The speed with which CCA has completed the amenities that will feature in Baha Mar’s ‘soft opening’ is unlikely to be lost on Mr Izmirlian, who blamed the contractor’s “shoddy workmanship” - and its failure to complete the project on time, and on budget - for two missed opening dates and the Chapter 11 debacle.
One source familiar with Mr Izmirlian’s position, and speaking on condition of anonymity, said of CCA: “If they have been able to do in six months what they couldn’t do in a year, what were they doing in that time?”
Tribune Business understands that March 21 had been set as the TCO issuance deadline because CTFE wanted 30 days to get its newly-hired staff “up to speed”, and familiar with Baha Mar’s amenities, prior to the ‘soft opening’.
The Hong Kong-based conglomerate indicated as much in a release yesterday afternoon, adding that itself and Grand Hyatt, which will operate the casino and convention hotels, plus the convention centre, are now “placing final touches” on guest rooms and the ‘phase one’ facilities.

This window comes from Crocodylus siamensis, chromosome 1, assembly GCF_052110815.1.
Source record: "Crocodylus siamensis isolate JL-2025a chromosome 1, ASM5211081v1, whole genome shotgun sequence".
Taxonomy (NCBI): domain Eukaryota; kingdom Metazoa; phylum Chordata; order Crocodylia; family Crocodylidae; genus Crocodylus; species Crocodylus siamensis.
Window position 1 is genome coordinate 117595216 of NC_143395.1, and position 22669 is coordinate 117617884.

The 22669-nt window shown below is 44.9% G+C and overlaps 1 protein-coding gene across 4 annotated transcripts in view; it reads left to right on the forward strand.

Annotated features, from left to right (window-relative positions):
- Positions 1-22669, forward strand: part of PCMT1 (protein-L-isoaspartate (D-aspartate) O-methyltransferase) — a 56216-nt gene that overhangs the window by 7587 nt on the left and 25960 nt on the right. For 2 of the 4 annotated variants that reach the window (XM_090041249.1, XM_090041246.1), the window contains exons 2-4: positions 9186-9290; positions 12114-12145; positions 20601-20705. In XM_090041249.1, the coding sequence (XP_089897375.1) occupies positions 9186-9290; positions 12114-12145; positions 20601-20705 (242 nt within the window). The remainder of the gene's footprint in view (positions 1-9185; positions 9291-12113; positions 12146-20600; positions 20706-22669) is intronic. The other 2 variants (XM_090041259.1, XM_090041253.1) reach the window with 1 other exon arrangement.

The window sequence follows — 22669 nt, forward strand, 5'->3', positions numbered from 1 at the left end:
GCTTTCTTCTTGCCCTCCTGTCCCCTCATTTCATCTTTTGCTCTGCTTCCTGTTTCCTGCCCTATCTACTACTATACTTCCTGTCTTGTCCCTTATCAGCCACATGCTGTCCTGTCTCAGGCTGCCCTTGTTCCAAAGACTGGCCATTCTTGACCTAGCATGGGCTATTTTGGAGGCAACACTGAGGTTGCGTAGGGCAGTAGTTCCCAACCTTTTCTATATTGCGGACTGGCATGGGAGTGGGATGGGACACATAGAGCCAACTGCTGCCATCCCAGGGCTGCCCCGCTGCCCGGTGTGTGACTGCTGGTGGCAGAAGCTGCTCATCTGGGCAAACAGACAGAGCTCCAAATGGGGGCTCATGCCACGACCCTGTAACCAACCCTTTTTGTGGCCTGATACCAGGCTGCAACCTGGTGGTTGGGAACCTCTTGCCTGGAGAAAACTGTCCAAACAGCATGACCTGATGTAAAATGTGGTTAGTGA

The TCO gives CTFE “full rights” to use all Baha Mar amenities included in the first phase ‘soft opening’, including the convention centre, casino and casino hotel, but it remains “on the hook” for any unsafe, non-Code compliant items that need to be addressed.
“It will be a situation where Building Control will say: ‘We’ll let you use it, but you have 60 days, 90 days to take care of what’s left,” a contractor familiar with the process told Tribune Business.
Once these issues are dealt with, the Ministry of Works releases any remaining authority over the project via a full Certificate of Occupancy (CO), with all permits and approvals granted to Baha Mar’s.
Tribune Business understands that Baha Mar’s elevators obtained the necessary certification yesterday, while “the least complete” items at the time of the Chapter 11 filing - the fire and smoke management systems - have also passed inspection.
It is also understood that CCA was granted a one-year contract by Baha Mar’s secured lender, the China Export-Import Bank, to complete the project’s physical construction.